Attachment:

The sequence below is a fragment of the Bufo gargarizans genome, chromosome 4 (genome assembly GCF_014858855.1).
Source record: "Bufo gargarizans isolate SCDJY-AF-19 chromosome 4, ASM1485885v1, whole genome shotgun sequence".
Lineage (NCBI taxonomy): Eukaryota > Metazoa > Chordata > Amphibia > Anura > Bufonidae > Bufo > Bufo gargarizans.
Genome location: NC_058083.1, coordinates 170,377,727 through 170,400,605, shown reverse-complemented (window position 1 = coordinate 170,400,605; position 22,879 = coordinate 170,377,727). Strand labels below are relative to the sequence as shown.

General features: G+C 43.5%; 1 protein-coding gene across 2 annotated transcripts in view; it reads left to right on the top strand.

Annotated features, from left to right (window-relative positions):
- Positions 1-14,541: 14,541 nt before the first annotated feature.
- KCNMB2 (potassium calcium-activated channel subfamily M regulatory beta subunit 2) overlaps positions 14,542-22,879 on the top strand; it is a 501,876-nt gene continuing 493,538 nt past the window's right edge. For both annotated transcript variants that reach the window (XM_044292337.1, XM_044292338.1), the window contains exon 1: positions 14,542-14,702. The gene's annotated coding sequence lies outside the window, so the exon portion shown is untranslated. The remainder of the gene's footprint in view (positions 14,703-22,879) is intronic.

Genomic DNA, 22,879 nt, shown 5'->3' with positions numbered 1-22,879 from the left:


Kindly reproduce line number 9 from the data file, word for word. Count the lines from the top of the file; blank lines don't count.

Genomic DNA, 22,879 nt, shown 5'->3' with positions numbered 1-22,879 from the left: